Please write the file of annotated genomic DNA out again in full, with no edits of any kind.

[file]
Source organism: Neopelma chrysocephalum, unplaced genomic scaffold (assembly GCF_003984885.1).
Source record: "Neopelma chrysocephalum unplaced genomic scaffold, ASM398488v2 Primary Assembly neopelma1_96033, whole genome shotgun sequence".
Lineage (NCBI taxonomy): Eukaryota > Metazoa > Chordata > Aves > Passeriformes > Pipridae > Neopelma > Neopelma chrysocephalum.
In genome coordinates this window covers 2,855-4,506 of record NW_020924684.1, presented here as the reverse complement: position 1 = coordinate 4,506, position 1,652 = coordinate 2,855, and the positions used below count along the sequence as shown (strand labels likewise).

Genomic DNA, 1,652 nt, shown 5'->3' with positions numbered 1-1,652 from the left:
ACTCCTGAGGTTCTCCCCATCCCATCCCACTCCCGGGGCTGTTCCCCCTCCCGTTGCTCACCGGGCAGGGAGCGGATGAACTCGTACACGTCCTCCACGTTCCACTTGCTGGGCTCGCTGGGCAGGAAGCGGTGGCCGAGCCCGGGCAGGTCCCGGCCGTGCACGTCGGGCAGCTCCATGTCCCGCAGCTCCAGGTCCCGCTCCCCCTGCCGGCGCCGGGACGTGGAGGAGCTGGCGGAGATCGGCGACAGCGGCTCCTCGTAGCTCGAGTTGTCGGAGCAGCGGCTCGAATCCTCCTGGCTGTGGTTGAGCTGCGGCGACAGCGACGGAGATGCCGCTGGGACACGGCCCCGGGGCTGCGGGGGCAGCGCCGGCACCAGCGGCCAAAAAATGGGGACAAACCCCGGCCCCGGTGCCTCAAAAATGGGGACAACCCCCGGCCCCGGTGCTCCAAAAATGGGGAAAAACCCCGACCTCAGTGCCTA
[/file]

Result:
Source organism: Neopelma chrysocephalum, unplaced genomic scaffold (assembly GCF_003984885.1).
Source record: "Neopelma chrysocephalum unplaced genomic scaffold, ASM398488v2 Primary Assembly neopelma1_96033, whole genome shotgun sequence".
Lineage (NCBI taxonomy): Eukaryota > Metazoa > Chordata > Aves > Passeriformes > Pipridae > Neopelma > Neopelma chrysocephalum.
In genome coordinates this window covers 2,855-4,506 of record NW_020924684.1, presented here as the reverse complement: position 1 = coordinate 4,506, position 1,652 = coordinate 2,855, and the positions used below count along the sequence as shown (strand labels likewise).

Genomic DNA, 1,652 nt, shown 5'->3' with positions numbered 1-1,652 from the left:
ACTCCTGAGGTTCTCCCCATCCCATCCCACTCCCGGGGCTGTTCCCCCTCCCGTTGCTCACCGGGCAGGGAGCGGATGAACTCGTACACGTCCTCCACGTTCCACTTGCTGGGCTCGCTGGGCAGGAAGCGGTGGCCGAGCCCGGGCAGGTCCCGGCCGTGCACGTCGGGCAGCTCCATGTCCCGCAGCTCCAGGTCCCGCTCCCCCTGCCGGCGCCGGGACGTGGAGGAGCTGGCGGAGATCGGCGACAGCGGCTCCTCGTAGCTCGAGTTGTCGGAGCAGCGGCTCGAATCCTCCTGGCTGTGGTTGAGCTGCGGCGACAGCGACGGAGATGCCGCTGGGACACGGCCCCGGGGCTGCGGGGGCAGCGCCGGCACCAGCGGCCAAAAAATGGGGACAAACCCCGGCCCCGGTGCCTCAAAAATGGGGACAACCCCCGGCCCCGGTGCTCCAAAAATGGGGAAAAACCCCGACCTCAGTGCCTA